Despite his success in these events, Agran performed poorly in the New Hampshire primary, but did pick up modest support in later primaries as a protest candidate with appeal to those unhappy with the other candidates. He received three votes at the 1992 Democratic National Convention.
Agran was barred from every TV debate along with some other minor candidates, such as Eugene McCarthy.
Mayor Agran's bid has been viewed as an example of an experienced candidate whose campaign was successfully stopped by the media.
Return to city government
In 1998, Agran re-entered public service as an Irvine City Council member. Agran was elected to serve as mayor once more on November 7, 2000, and was re-elected on November 5, 2002. The current mayor of Irvine is Steven Choi. Agran continues to serve on Irvine's City Council.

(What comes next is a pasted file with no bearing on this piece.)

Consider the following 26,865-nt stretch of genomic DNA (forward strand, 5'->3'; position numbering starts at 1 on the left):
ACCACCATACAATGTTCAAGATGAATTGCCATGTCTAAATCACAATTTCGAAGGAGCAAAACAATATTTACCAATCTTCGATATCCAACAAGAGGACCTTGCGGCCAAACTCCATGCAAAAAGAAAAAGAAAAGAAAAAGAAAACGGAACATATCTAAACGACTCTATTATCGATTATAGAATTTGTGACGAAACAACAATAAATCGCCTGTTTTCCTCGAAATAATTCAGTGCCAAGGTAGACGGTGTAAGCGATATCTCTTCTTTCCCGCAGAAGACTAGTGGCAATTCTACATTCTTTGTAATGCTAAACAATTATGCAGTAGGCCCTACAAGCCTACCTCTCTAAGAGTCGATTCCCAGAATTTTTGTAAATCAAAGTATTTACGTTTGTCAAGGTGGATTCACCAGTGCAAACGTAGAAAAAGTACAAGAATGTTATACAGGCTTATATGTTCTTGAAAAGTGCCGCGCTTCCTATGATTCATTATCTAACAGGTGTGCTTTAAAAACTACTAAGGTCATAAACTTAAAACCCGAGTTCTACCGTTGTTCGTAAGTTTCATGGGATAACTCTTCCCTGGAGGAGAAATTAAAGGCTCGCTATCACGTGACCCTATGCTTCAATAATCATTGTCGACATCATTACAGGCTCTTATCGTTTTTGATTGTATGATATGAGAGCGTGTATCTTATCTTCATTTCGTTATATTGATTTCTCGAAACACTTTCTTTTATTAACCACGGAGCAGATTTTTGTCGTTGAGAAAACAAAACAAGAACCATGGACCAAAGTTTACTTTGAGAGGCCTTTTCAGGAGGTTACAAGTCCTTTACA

Race for Mayor of Irvine, 2002
- Larry Agran (Nonpartisan) – 19,886 (53.39%)
- Mike House (Nonpartisan) – 17,358 (46.61%)
NOTE: Although Agran is a Democrat, offices in Irvine are formally nonpartisan.
Race for Mayor of Irvine, 2000
- Larry Agran (Nonpartisan) – 34,905 (100.00%) (unopposed)
- Bill Clinton – 3,372 (80.27%)
- Jerry Brown – 596 (14.19%)
- Paul Tsongas – 209 (4.98%)
- Robert P. Casey – 10 (0.24%)
- Patricia Schroeder – 8 (0.19%)
- Larry Agran – 3 (0.07%)
- Ron Daniels – 1 (0.02%)
- Al Gore – 1 (0.02%)
- Joe Simonetta 1 (0.02%)
- Bill Clinton – 10,482,411 (52.01%)
- Jerry Brown – 4,071,232 (20.20%)
- Paul Tsongas – 3,656,010 (18.14%)